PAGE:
Blind dating an orchestra

Composer Esmeralda Conde Ruiz looks back on her first three months working with The Fretful Mandolin Orchestra for the Adopt a Composer project
It’s our second ‘date’ today. This time we are meeting in a Mexican restaurant. It’s all going really well, we laugh, we eat, we are less nervous than last time. Still, a tequila seems suddenly appealing to both of us and here we go…how do you do this again? First salt, then lemon? I don’t do Tinder. And if a friend would try to set me up for a blind date I would get really angry. So why have I then voluntarily signed up for being ‘blind-dated’ by a leisure-time orchestra? And not only for one awkward evening but for a whole year?

Flashback to last year...


I have followed the Adopt a Composer residency with huge curiosity. Now that I received the happy news that I have been selected I am absolutely terrified. A jury has met me previously for 45 minutes asking questions on ‘what would you do if’- situations and based on my answers they have selected a suitable amateur orchestra for me. What was I thinking? Is this the closest I have come to how arranged marriage must feel like?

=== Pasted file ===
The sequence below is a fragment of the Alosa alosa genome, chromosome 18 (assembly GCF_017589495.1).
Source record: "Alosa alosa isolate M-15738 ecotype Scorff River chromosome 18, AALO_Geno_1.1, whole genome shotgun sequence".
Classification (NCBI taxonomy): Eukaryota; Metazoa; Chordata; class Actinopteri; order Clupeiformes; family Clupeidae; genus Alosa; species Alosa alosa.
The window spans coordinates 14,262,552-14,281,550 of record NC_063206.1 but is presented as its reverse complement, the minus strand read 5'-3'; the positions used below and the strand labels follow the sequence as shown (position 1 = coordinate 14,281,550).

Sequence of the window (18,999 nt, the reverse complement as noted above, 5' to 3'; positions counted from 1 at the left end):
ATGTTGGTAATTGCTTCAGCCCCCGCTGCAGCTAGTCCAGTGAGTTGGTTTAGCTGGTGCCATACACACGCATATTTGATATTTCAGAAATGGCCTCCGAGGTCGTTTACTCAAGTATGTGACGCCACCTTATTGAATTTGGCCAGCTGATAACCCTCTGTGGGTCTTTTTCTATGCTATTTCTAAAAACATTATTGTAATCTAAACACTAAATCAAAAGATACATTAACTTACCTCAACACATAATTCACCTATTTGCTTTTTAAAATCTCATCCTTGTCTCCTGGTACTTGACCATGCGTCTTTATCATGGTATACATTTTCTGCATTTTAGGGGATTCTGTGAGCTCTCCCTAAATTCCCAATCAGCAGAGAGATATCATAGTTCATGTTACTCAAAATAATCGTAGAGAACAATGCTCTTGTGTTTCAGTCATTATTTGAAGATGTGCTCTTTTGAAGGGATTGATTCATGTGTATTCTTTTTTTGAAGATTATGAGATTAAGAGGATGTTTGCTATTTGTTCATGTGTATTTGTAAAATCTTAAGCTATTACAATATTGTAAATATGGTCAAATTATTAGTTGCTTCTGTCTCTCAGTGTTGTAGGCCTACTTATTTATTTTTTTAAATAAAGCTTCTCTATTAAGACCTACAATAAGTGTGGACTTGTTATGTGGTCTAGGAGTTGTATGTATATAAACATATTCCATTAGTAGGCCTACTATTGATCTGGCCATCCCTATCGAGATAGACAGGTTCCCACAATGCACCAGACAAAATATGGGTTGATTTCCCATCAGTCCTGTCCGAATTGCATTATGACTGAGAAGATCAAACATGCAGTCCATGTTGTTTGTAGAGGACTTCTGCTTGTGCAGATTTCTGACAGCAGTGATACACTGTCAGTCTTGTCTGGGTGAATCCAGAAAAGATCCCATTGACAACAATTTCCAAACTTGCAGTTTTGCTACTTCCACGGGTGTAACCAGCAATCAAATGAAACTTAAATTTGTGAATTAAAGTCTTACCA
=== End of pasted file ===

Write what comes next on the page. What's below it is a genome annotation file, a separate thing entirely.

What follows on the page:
A room full of strangers with name tags. Everyone is nervous, small talk, scanning the room, drinking coffee. Again, it feels more like an unnatural dating event on a Saturday morning rather than an official launch. Here we are: 7 composers and 7 amateur groups that have been selected from over 150 applications from all over the UK who are soon to hear their pairings. My stomach turns as I hear my name being announced. It’s my turn: Meet your group. The Fretful Mandolin Orchestra! 


I google ‘first date, dos and don’ts’ ... a long list of unsatisfying advice shows up. Nothing about how to date an orchestra. Making Music explains that the key to a successful project is the relationship between the composer and the conductor, handing out a booklet with advice and attaching a mentor to the project to guide the way. Like a good dating agency they seem to know what they are doing: